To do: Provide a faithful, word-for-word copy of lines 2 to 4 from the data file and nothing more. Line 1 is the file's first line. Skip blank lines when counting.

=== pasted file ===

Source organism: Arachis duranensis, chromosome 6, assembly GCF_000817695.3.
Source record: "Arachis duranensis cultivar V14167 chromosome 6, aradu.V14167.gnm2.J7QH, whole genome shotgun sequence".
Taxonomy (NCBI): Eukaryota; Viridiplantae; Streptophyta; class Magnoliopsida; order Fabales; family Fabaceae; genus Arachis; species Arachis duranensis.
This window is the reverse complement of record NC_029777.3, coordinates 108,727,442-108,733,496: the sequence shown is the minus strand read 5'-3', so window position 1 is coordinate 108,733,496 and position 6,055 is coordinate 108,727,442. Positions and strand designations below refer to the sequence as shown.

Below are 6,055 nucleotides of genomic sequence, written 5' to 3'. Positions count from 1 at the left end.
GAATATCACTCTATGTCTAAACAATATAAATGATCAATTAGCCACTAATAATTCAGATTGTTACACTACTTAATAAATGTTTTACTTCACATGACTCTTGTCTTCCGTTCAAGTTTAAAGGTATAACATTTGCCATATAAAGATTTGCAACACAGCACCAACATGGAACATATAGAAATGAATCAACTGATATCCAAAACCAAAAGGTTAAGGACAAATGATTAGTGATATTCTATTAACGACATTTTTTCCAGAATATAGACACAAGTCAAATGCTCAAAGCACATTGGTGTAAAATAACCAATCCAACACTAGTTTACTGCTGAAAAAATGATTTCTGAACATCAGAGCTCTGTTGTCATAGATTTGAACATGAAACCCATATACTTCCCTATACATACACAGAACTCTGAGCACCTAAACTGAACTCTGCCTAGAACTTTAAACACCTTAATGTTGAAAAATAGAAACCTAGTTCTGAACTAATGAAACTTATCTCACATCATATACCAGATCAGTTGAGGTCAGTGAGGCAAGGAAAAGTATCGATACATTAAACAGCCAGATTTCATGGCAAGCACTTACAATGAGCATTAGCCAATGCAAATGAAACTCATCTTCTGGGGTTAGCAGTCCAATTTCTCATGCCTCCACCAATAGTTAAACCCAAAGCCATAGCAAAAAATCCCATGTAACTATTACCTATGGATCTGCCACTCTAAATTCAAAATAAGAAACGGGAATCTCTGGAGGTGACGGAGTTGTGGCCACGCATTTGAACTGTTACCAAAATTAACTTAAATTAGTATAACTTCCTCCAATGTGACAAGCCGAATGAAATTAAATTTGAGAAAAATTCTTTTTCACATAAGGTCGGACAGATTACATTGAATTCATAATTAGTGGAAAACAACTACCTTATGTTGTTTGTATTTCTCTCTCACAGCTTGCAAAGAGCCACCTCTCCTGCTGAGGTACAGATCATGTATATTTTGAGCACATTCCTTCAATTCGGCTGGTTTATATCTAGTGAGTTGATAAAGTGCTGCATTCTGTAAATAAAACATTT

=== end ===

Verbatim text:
Source record: "Arachis duranensis cultivar V14167 chromosome 6, aradu.V14167.gnm2.J7QH, whole genome shotgun sequence".
Taxonomy (NCBI): Eukaryota; Viridiplantae; Streptophyta; class Magnoliopsida; order Fabales; family Fabaceae; genus Arachis; species Arachis duranensis.
This window is the reverse complement of record NC_029777.3, coordinates 108,727,442-108,733,496: the sequence shown is the minus strand read 5'-3', so window position 1 is coordinate 108,733,496 and position 6,055 is coordinate 108,727,442. Positions and strand designations below refer to the sequence as shown.